19. H.-W. Chen, T. Sosnowski, C.-H. Liu, L.-J. Chen, J. R. Birge, A. Galvanauskas, F. X. Kärtner, and G. Chang, “Chirally-coupled-core Yb-fiber laser delivering 80-fs pulses with diffraction-limited beam quality warranted by a high-dispersion mirror based compressor,” Opt. Express 18(24), 24699–24705 (2010). [CrossRef] [PubMed]

]. The output pulse has a duration of 2.1 ps with ~6 nm FWHM bandwidth centered at 1030 nm. Since the pulse is positively chirped, use of a grating pair (600 grooves/mm) providing negative chirp allows to continuously tune the input-pulse pre-chirp from positive to negative by changing the separation of the grating pair. The pre-chirped pulses are coupled into the YDFA with >60% efficiency. The 10% tap from the splitter monitors the seed power into the YDFA including a 2-m Yb-fiber (Nufern, SM-YSF-LO) pumped by two laser diodes combined with a polarization beam combiner. The amplified pulses are compressed by the second grating pair to the shortest pulse duration.

With the fixed 20-mW input power, we achieved amplified pulses of 600-mW average power at 1-W pump power. We varied the pre-chirp by changing the separation of the first grating pair and then adjusted the second grating pair to compress the amplified pulses to its shortest FWHM duration measured by an autocorrelator. We recorded the compressed-pulse spectra as we varied pre-chirp and then calculated from these spectra the RMS duration of the transform-limited pulses. Such a RMS duration was plotted in Fig. 8(a)
Fig. 8 (a) Calculated RMS pulse duration of optimum compressed pulses from the measured spectrum (black scattered) and simulated curve (green line). The shortest autocorrelation (AC) trace is achieved at the lowest RMS pulse duration. τAC (FWHM) = 134 fs for a pre-chirping GDD of −6.3 × 104 fs2, τAC (FWHM) = 149 fs for −1.8 × 104 fs2, and τAC (FWHM) = 169 fs for 1 × 104 fs2 respectively. (b) The spectra corresponding to three AC traces in (a). The pulse has the largest spectral bandwidth and smoothest edge for the pre-chirping GDD of −6.3 × 104 fs2.
as a function of pre-chirping GDD. Figure 8(b) plots the input pulse spectrum (black dashed curve) and three compressed-pulse spectra corresponding to different pre-chirping GDD: −6.3 × 104 fs2 (black curve), −1.8 × 104 fs2 (blue curve), and 1.0 × 104 fs2 (red curve).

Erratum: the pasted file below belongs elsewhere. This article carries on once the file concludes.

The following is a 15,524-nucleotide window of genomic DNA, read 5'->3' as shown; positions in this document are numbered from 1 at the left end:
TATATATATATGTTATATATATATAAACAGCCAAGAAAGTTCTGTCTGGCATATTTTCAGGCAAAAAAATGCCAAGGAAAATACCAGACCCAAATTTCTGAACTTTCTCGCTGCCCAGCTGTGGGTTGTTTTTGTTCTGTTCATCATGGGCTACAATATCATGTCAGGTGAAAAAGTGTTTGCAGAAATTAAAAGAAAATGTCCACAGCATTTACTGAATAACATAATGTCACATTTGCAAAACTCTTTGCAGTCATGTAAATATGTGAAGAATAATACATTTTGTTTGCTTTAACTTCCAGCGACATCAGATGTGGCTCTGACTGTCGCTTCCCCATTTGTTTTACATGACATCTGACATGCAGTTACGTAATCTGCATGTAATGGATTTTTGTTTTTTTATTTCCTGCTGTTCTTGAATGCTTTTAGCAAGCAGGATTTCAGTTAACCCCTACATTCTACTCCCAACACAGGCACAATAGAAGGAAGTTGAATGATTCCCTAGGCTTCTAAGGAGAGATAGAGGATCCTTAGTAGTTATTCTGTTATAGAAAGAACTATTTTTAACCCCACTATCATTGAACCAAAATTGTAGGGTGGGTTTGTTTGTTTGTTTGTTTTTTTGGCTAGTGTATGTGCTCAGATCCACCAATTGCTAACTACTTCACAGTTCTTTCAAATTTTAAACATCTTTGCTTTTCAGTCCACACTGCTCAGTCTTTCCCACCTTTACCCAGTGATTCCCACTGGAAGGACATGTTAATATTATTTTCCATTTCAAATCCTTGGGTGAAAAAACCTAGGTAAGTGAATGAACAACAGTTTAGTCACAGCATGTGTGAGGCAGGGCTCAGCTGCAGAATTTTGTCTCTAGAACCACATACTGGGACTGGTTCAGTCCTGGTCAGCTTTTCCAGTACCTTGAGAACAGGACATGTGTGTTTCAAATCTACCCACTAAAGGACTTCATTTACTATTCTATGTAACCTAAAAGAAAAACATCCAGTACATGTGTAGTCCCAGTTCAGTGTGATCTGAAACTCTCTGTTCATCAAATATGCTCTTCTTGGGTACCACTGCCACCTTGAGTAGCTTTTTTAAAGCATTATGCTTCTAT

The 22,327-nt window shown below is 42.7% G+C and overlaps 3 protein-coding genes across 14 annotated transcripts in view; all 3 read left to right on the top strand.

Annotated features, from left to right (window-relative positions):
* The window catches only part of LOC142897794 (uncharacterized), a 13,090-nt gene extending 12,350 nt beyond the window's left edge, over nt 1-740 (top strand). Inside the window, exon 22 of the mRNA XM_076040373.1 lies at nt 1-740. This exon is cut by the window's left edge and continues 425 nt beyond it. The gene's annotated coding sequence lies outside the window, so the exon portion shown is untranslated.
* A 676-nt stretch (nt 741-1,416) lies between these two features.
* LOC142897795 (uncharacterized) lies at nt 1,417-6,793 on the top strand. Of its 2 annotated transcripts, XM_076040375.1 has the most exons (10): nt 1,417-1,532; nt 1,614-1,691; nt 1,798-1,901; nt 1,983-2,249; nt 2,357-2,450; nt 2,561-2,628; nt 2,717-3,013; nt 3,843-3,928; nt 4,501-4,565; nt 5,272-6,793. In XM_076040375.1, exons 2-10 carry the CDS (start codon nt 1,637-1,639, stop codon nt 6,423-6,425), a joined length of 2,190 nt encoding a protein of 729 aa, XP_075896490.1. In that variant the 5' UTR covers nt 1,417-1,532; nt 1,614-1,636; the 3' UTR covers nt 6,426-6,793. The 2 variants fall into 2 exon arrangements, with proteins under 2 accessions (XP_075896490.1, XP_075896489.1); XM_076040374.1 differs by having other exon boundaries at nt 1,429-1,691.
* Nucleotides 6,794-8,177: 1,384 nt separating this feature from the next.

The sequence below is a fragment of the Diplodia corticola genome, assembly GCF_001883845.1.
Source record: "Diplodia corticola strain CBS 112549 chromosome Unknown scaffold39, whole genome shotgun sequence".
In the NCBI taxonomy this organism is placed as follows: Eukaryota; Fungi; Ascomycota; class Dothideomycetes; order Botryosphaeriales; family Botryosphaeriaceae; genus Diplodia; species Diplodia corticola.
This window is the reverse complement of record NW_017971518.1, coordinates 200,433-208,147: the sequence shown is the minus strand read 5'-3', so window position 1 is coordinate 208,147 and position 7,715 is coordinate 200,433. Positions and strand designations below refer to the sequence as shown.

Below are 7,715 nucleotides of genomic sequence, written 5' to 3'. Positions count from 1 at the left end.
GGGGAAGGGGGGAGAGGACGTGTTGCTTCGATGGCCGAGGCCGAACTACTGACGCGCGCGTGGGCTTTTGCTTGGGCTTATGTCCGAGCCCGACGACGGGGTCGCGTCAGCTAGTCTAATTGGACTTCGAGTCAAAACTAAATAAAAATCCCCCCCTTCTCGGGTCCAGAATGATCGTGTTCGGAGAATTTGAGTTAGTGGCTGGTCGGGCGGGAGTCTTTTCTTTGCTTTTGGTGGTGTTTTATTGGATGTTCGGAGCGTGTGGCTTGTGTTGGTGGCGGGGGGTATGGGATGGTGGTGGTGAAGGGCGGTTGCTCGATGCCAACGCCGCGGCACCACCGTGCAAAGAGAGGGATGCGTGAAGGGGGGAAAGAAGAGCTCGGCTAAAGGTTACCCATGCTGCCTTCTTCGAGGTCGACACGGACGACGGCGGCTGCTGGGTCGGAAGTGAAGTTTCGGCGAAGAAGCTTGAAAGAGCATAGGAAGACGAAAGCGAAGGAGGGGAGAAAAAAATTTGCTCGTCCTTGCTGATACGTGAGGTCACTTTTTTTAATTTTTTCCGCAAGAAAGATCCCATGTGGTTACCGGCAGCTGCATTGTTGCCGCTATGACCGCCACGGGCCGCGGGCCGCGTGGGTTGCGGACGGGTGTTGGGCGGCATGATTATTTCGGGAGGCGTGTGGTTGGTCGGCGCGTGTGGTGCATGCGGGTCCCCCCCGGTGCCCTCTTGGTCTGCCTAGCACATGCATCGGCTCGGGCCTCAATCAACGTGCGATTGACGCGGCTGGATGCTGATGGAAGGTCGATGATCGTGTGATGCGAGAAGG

For all three cases, the input spectrum is broadened from ~6 nm to >20 nm. However, the shape of the amplified pulse spectra varies substantially with different pre-chirp, which in turn supports different transform-limited pulse duration. The black scattered curve shows that the minimum duration is achieved at a negative pre-chirping GDD of −6.3 × 104 fs2. Also plotted in Fig. 8(a) are the autocorrelation traces for the three compressed pulses corresponding to these three pre-chirping GDDs. The FWHM of these autocorrelation traces are 134 fs, 149 fs, and169 fs, respectively. Apparently, the best compression quality occurs at the pre-chirping GDD of −6.3 × 104 fs2 with a measured autocorrelation trace of 134-fs, suggesting a de-convolved pulse of ~100-fs. Deviation from this optimum pre-chirp degrades the compressed-pulse quality featuring an increased temporal pedestal. The spectra in Fig. 8(b), similar to the results shown in Fig. 4(c), show that, as we vary the pre-chirping GDD from the optimum value of −6.3 × 104 fs2 to −1.8 × 104 fs2 and then to 104 fs2, the corresponding spectra start to develop sharper edges, which leads to larger pedestal for the compressed pulses. Note that there are two sections of HI1060 single mode fiber before (2.45m) and after (0.33 m) the YDFA. These two fibers would introduce excessive nonlinearity and hence further optimization of other parameters other than pre-chirp is needed to achieve even shorter pulse duration.

5. Conclusion and discussion